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When to use DTOs and not serialize mapped POJOs...

 
hernan silberman
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I'm working on a project using Hibernate and our biggest technical hurdle was building code to construct Data Transfer Objects based on one or more of our mapped Domain Object Model classes. Both JDO and Hibernate claim that this simply isn't necessary because you can "detach" persistent instances and they become your DTOs or value objects. This is true in theory, but has proven ugly in practice:

* Detatched JDO instances are instrumented by the JDO compiler. Code on the client side might call a public method that accesses a lazy unitialized collection and all hell breaks loose. You could defend against this problem by forcing all lazy references to load, but you might end up with a massive object graph, if your schema and mappings are good. Plus, you have to include jdo.jar on the client (ugly).

* Detatched Hibernate instances have the same problem, except they're instrumented at runtime. Again, you could defend against this problem by forcing all lazy references to load, but you might end up with a massive object graph, if your schema and mappings are good. Plus, you have to include hibernateX.jar on the client (ugly).

* The API on our DOM instances were rarely the APIs we wanted to expose on the client side. Data hiding was important and it confuses developers to have a public API they're not supposed to use on the client side. Plus, this couples the client and the server too much. We became squeamish when we realized how much responsibility we were putting into a single class. Often in our object model, a DTO was built using pieces of several domain objects.

Anyhow, it was clear fairly early that we had to use DTOs on our project and that this is a design decision everyone will have to make for themselves. Overall, our experience with both Hibernate and JDO have been extremely positive. I just thought I'd point out that both JDO (Solarmetric) and Hibernate docs are a bit overly-positive about not needing to build special code for DTOs. This is common sense for a seasoned application developer: DTOs/value objects are still an important pattern to understand, even with Hibernate or JDO.

thanks...
Hernan
 
Alexandru Popescu
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* Detatched Hibernate instances have the same problem, except they're instrumented at runtime. Again, you could defend against this problem by forcing all lazy references to load, but you might end up with a massive object graph, if your schema and mappings are good. Plus, you have to include hibernateX.jar on the client (ugly).


You can use multiple strategies for this: use a hierarchy of classes the upper level containing only the directly fetched info (no relations). Another option where using DTOs is to involve some JavaBean mapping tools (BeanUtils for example).

Plus, this couples the client and the server too much.


It is a normal thing that the client and server have access at the same domain model objects (again my 2cent).
[ August 31, 2004: Message edited by: Ali Pope ]
 
hernan silberman
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You can use multiple strategies for this: use a hierarchy of classes the upper level containing only the directly fetched info (no relations). Another option where using DTOs is to involve some JavaBean mapping tools (BeanUtils for example).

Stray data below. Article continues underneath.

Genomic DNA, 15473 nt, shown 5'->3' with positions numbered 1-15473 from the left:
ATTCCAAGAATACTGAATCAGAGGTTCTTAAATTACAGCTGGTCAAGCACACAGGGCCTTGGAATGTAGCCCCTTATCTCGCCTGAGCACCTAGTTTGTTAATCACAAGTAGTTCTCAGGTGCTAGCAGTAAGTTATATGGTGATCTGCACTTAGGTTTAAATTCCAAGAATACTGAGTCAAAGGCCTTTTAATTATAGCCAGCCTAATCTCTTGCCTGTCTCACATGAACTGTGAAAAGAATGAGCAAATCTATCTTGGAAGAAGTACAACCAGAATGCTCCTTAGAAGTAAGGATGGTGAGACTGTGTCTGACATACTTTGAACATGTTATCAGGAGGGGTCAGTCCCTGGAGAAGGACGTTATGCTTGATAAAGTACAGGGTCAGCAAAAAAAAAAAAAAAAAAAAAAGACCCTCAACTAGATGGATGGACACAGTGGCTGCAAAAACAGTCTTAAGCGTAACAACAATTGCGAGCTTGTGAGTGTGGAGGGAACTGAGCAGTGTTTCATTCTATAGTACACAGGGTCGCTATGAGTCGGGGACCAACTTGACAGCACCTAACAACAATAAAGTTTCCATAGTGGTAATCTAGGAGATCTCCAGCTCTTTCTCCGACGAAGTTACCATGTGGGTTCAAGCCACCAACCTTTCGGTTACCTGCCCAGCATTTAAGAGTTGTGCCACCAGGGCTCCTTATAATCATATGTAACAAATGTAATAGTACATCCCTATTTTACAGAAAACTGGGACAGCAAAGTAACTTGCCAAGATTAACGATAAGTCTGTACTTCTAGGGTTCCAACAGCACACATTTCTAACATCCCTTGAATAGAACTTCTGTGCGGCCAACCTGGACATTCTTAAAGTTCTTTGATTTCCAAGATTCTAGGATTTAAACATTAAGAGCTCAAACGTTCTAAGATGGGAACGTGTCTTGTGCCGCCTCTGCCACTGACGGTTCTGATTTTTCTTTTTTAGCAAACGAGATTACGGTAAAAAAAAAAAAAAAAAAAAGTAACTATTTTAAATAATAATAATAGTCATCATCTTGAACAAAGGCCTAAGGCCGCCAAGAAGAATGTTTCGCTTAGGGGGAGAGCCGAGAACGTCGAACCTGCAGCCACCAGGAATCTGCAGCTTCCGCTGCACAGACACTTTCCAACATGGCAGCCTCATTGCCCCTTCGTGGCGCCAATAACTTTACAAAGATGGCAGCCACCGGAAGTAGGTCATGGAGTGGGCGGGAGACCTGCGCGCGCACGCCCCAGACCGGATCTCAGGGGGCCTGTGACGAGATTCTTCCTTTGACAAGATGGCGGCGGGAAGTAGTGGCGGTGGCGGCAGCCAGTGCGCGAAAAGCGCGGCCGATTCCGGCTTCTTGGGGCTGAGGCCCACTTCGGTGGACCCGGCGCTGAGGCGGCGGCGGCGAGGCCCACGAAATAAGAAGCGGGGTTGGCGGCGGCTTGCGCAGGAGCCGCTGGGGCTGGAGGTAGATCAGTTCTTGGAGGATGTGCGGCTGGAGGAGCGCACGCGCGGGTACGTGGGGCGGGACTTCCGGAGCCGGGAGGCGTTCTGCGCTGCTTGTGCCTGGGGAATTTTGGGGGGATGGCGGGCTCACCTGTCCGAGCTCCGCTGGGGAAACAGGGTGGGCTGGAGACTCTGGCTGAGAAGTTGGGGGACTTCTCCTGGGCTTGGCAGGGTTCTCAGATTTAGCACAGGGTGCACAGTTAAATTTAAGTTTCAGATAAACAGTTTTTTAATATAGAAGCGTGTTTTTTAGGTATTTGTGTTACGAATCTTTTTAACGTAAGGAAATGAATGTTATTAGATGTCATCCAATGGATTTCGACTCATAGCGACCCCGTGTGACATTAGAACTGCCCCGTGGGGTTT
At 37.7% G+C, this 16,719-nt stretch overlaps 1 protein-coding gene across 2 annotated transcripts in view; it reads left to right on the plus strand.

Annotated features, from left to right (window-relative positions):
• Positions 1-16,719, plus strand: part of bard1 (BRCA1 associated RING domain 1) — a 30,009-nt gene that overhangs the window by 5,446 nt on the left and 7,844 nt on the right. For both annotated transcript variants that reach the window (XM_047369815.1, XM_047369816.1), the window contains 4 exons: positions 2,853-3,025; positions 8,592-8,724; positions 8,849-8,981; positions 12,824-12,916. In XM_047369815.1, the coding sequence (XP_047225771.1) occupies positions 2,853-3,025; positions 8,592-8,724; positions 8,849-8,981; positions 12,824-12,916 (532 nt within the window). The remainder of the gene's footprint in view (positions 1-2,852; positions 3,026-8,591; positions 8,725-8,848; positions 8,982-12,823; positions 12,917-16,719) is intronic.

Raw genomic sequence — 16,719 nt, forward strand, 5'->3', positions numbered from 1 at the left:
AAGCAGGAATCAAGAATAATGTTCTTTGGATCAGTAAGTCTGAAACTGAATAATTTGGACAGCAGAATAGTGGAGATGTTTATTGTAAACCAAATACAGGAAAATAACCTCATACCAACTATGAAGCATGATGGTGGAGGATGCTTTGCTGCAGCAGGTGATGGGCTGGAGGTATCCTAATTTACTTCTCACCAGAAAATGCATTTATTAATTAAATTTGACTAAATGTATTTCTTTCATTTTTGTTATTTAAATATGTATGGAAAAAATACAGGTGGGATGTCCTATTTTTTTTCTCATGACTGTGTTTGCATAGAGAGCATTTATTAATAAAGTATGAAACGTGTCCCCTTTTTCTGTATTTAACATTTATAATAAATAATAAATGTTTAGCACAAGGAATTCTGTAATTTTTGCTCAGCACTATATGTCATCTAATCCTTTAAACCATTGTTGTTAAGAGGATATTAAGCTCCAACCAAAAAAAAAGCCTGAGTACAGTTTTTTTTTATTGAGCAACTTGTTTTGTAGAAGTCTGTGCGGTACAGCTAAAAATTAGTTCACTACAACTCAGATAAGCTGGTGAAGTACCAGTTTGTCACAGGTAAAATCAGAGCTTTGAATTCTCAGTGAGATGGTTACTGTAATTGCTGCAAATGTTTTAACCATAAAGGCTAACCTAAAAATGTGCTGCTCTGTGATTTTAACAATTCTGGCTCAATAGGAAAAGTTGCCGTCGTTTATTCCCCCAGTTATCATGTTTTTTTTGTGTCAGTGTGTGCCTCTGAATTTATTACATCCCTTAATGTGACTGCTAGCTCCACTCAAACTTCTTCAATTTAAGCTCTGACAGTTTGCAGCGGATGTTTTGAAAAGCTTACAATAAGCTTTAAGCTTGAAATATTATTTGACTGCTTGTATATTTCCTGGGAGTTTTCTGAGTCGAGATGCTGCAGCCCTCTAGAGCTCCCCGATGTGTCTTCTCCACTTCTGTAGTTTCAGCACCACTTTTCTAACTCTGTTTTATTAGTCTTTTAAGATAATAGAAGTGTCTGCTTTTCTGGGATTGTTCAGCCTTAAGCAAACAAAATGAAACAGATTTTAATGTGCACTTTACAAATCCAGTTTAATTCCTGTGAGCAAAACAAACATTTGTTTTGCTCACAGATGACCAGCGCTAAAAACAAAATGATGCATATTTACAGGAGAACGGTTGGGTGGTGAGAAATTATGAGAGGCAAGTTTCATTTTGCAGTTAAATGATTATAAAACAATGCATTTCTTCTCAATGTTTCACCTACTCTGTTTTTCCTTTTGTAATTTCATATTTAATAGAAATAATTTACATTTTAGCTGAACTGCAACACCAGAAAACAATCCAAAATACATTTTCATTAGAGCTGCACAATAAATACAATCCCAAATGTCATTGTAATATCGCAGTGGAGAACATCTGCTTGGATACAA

In our case, using BeanUtils proved to be the most flexible option. This allowed us to have a very nice Domain Object Model on the server that we could tune in fine fashion and also gave us the flexibility to decide exactly what collection of data, from exactly which domain objects, needed to be sent to a client for them to successfully complete a use case. This is the power of data transfer objects.

The highly connected objects in a typical Domain Object Model generally make poor data transfer objects, they're designed with different goals. Using class inheritance to separate autofetch/lazy fetch class attributes is interesting, but seems like a strange reason to subclass.

This is really an application-specific issue, and I can imagine some projects where serialized DOM instances would work fine. I have to imagine that the typical enterprise application would benefit from thinking carefully about Data Transfer Objects.

More on the topic:
http://java.sun.com/blueprints/corej2eepatterns/Patterns/TransferObject.html

hernan
 
Alexandru Popescu
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In our case, using BeanUtils proved to be the most flexible option.


I am happy that you found this solution too.

[...]but seems like a strange reason to subclass.


In fact I think it is a good solution (for example consider a TABLE with 200 rows). I think its preferable to use inheritance rather to have to hand write the only 25 needed fields.
 
Gavin King
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Actually, when you use DTOs, you actually need to write two things:

(1) the data transfer model (which usually looks very similar to the domain model)
(2) the assembly logic, which defines exactly what data i need to put in the DTO for each request to the server

Now, if you ask yourself what a DTO for a POJO looks like, well, it usually looks exactly like the POJO itself. So step (1) is really redundant, most of the time.

However, if you use Hibernate or something similar you certainly still need to write the assembly logic somewhere, and I think that really answers your first objection.

Your second objection is that you need hibernate2.jar on the client and .. well .. yes, you do. No easy solution for that one :-)
 
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